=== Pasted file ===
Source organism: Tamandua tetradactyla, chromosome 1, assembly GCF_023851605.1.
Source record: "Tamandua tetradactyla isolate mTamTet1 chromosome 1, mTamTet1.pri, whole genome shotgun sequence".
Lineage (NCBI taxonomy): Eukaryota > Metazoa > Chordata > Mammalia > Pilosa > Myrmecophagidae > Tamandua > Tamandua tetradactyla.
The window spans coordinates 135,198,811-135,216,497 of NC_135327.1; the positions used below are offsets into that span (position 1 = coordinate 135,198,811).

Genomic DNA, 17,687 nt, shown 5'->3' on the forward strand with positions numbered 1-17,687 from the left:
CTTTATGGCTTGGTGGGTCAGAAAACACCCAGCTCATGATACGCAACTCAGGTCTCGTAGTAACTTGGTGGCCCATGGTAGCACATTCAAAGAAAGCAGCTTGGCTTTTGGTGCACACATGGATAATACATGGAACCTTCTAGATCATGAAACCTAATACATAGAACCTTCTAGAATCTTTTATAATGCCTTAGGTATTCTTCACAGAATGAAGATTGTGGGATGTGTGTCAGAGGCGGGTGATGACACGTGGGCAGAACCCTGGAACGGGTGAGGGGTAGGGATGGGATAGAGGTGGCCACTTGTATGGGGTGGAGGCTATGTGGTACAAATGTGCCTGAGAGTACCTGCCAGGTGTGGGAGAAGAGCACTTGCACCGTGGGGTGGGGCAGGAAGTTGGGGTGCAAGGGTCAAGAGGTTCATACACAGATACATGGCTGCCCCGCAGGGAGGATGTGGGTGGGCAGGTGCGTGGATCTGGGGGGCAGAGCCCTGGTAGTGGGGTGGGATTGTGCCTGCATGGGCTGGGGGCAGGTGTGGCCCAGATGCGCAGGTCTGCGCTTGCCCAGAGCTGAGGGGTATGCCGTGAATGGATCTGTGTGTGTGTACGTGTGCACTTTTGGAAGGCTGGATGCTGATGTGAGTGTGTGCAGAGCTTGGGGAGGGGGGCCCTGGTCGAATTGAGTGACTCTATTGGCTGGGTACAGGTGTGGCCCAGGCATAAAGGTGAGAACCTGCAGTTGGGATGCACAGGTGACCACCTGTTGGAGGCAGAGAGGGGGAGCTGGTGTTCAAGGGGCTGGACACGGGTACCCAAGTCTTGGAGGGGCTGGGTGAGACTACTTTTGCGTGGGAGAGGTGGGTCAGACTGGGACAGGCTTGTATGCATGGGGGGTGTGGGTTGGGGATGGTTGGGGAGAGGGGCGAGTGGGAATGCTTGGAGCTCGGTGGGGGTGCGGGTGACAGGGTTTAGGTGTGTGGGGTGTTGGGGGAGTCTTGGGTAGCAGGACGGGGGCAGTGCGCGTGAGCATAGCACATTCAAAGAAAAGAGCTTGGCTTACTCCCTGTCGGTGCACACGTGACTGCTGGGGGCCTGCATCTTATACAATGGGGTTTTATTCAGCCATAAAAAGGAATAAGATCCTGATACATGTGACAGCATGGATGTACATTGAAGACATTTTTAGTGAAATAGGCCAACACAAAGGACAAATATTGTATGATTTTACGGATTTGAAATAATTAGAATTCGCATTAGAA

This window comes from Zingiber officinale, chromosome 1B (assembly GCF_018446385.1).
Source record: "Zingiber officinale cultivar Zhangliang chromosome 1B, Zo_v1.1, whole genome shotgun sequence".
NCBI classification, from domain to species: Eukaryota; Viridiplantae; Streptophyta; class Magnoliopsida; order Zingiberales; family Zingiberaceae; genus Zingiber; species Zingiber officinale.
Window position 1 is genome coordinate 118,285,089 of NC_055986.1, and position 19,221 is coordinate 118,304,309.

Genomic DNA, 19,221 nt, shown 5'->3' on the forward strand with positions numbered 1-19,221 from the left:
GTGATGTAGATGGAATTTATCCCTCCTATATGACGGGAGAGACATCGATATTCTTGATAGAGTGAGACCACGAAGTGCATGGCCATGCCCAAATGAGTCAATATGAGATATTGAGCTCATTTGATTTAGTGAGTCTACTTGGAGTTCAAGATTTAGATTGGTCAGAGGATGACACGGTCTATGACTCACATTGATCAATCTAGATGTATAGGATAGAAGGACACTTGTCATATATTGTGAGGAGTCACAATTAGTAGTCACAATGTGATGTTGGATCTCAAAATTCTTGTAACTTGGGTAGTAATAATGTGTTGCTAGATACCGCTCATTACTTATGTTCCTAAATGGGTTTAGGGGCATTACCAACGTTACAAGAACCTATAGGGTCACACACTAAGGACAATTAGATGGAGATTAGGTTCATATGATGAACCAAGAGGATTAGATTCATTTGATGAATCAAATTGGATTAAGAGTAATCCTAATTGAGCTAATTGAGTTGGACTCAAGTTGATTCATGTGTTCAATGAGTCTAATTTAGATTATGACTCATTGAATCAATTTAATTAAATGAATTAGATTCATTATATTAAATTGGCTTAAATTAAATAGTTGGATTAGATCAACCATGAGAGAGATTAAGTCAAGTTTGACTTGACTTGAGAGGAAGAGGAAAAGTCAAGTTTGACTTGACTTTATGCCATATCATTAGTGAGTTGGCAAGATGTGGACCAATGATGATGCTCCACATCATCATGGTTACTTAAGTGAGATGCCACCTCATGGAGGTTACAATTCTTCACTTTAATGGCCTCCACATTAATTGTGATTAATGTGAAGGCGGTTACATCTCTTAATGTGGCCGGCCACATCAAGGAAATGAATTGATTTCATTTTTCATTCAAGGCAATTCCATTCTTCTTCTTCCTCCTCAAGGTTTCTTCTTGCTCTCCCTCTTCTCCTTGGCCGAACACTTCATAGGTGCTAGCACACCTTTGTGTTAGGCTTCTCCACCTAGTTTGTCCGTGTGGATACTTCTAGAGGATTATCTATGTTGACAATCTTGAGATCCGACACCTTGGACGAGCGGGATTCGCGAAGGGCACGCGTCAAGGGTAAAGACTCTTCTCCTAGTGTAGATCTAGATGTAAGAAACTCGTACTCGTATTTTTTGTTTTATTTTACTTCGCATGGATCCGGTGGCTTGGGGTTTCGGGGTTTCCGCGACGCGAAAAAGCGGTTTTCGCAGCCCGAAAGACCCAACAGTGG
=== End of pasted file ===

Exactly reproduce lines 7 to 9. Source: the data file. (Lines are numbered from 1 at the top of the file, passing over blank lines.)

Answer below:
This window comes from Zingiber officinale, chromosome 1B (assembly GCF_018446385.1).
Source record: "Zingiber officinale cultivar Zhangliang chromosome 1B, Zo_v1.1, whole genome shotgun sequence".
NCBI classification, from domain to species: Eukaryota; Viridiplantae; Streptophyta; class Magnoliopsida; order Zingiberales; family Zingiberaceae; genus Zingiber; species Zingiber officinale.